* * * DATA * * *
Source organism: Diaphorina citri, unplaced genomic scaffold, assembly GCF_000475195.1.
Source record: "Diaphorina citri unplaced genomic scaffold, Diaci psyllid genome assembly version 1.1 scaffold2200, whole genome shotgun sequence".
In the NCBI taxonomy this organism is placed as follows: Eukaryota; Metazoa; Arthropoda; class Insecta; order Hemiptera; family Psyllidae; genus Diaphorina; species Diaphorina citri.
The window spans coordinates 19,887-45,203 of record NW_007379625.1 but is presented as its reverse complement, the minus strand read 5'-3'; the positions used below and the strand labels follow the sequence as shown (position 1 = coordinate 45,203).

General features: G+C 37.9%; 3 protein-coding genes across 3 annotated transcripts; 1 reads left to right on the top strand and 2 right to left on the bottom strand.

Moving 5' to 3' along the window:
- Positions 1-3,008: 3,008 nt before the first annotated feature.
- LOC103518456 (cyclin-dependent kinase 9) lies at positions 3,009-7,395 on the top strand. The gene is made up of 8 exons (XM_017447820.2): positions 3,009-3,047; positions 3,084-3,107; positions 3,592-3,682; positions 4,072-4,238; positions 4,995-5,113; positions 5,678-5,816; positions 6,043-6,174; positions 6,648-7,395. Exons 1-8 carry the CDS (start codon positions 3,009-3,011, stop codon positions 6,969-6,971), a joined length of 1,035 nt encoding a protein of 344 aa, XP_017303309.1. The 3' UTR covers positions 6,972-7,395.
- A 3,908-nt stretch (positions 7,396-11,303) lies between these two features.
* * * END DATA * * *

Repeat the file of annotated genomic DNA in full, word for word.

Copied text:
Source organism: Diaphorina citri, unplaced genomic scaffold, assembly GCF_000475195.1.
Source record: "Diaphorina citri unplaced genomic scaffold, Diaci psyllid genome assembly version 1.1 scaffold2200, whole genome shotgun sequence".
In the NCBI taxonomy this organism is placed as follows: Eukaryota; Metazoa; Arthropoda; class Insecta; order Hemiptera; family Psyllidae; genus Diaphorina; species Diaphorina citri.
The window spans coordinates 19,887-45,203 of record NW_007379625.1 but is presented as its reverse complement, the minus strand read 5'-3'; the positions used below and the strand labels follow the sequence as shown (position 1 = coordinate 45,203).

General features: G+C 37.9%; 3 protein-coding genes across 3 annotated transcripts; 1 reads left to right on the top strand and 2 right to left on the bottom strand.

Moving 5' to 3' along the window:
- Positions 1-3,008: 3,008 nt before the first annotated feature.
- LOC103518456 (cyclin-dependent kinase 9) lies at positions 3,009-7,395 on the top strand. The gene is made up of 8 exons (XM_017447820.2): positions 3,009-3,047; positions 3,084-3,107; positions 3,592-3,682; positions 4,072-4,238; positions 4,995-5,113; positions 5,678-5,816; positions 6,043-6,174; positions 6,648-7,395. Exons 1-8 carry the CDS (start codon positions 3,009-3,011, stop codon positions 6,969-6,971), a joined length of 1,035 nt encoding a protein of 344 aa, XP_017303309.1. The 3' UTR covers positions 6,972-7,395.
- A 3,908-nt stretch (positions 7,396-11,303) lies between these two features.